Like Eorl, I'm confident that there are no jobs robots will not ever be able to do.
The question is whether or not humanity will chose to ban them from performing any jobs, and if it has the ability to enforce its choice.
Personally, I believe that artificial intelligence is inevitable. If you subscribe to the happy predictions of folks like Ray Kurzweil, most of us may be alive to see its arrival. I'm afraid I don't and that unless his predictions about extending life spans come true, I won't be around to see it.
In any case, once that milestone is achieved, what machines can do will be limited only by the pace of their
engineering skills. With machines more intelligent than humans employing their dumb robotic cousins, a thoroughly convincing human facsimile is also inevitable.
It's quite possible that we will see a gradual merging of man and machine to the point that drawing distinctions between the two will be meaningless. Of course this can only happen if early on we can keep hold of the reins.
Undoubtedly there will, at some point in time, be a tremendous backlash to the evolution of machines, and one that will probably reshuffle the ideological separations with which we are currently accustomed. It’s not difficult to imagine (as numerous sci-fi writers have) a human culture that fears and steadfastly restricts the development of machine intelligence. I think though that based on human history such a backlash will not occur until the genie is already out of the bottle, and in the case of intelligent machines, it's highly unlikely we will find a way to shove them back in. No Captain Kirk tricks of logic will rule the day. (In fact, I would love to be present when the first AI is shown one of those old episodes of Star Trek, where the machine starts smoking because Kirk has masterfully befuddled it. It could be the first indication that intelligent machines have a sense of humor)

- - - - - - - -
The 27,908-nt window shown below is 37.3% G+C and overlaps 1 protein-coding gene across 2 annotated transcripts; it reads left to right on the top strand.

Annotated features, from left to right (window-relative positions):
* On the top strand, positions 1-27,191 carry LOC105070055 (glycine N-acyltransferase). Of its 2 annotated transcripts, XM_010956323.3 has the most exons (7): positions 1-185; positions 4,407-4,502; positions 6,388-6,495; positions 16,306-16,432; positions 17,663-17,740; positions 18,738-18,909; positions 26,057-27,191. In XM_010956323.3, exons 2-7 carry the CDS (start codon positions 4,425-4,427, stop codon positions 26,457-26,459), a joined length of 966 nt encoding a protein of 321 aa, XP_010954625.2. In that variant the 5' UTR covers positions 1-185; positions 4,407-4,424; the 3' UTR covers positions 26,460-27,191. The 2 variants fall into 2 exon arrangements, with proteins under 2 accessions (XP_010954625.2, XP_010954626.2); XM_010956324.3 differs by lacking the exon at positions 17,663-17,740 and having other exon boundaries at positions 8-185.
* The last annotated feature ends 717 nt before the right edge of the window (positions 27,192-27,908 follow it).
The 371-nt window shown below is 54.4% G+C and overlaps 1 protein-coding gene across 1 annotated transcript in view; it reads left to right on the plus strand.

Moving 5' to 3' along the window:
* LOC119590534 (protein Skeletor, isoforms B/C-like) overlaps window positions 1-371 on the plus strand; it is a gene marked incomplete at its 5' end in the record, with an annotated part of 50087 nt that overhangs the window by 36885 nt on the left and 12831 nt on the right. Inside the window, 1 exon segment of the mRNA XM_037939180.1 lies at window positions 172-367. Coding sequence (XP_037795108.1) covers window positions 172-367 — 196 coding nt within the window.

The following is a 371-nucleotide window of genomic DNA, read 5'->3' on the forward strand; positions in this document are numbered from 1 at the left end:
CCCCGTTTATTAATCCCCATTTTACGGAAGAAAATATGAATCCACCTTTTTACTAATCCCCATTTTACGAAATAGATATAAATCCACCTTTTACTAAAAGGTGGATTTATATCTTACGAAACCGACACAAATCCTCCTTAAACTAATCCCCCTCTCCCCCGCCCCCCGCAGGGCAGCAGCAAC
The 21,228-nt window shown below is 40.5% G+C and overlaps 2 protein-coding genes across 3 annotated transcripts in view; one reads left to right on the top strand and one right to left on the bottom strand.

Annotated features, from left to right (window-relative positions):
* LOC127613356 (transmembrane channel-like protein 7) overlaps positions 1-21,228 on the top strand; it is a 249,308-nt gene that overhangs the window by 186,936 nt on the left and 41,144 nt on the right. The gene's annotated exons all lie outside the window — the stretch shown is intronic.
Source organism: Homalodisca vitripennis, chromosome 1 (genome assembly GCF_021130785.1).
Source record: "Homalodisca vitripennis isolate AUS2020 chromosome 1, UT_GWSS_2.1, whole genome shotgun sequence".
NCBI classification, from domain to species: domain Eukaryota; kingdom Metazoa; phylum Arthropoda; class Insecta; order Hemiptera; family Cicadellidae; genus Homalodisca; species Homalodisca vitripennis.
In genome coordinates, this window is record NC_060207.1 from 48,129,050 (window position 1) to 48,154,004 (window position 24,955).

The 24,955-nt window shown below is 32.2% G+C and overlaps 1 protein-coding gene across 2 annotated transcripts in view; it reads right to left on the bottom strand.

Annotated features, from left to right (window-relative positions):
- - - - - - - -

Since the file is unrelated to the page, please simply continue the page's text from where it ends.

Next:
A lot will depend upon how machine intelligence evolves. There is a general assumption that a machine that is intelligent will, in effect, be a human machine. The Turing Test is predicated on this premise. However, there is reason to believe that an intelligence that is essentially born overnight and not subject to hundreds of thousands of years of painful progressive, cultural programming, will not be quite as similar to human intelligence as we might expect and hope.
After all, an intelligent machine that can procreate and exist totally independent of humans is hardly going to care whether or not it has passed the Turing Test and humans consider it intelligent.
At the same time, machine intelligence is likely to have the ability to evolve incredibly fast by human standards and outpace us in no time. Unless humans are able to apply the brakes to some extent, the machines may not permit us the opportunity to merge with them. By this I don't mean to suggest that machines will not allow us to merge or, worse, decide to eliminate us (those things are possible of course), but instead that the evolution of machine intelligence may be so rapid that it is as different from human intelligence as human intelligence is from insect intelligence.
It's anyone guess what a race of super intelligent machines might do or not do.
Having sprinted past us, will they allow us to retard the development of the next wave of machine intelligence so that we can continue to use machines as slaves, and would they even permit us to do so that humans and machines can operate at roughly the same level...the merge scenario?
If, as I believe, machine intelligence is inevitable (barring a zombie apocalypse) the question of what jobs they can do for us or what jobs we will allow them to do is probably not something we will have the opportunity to decide.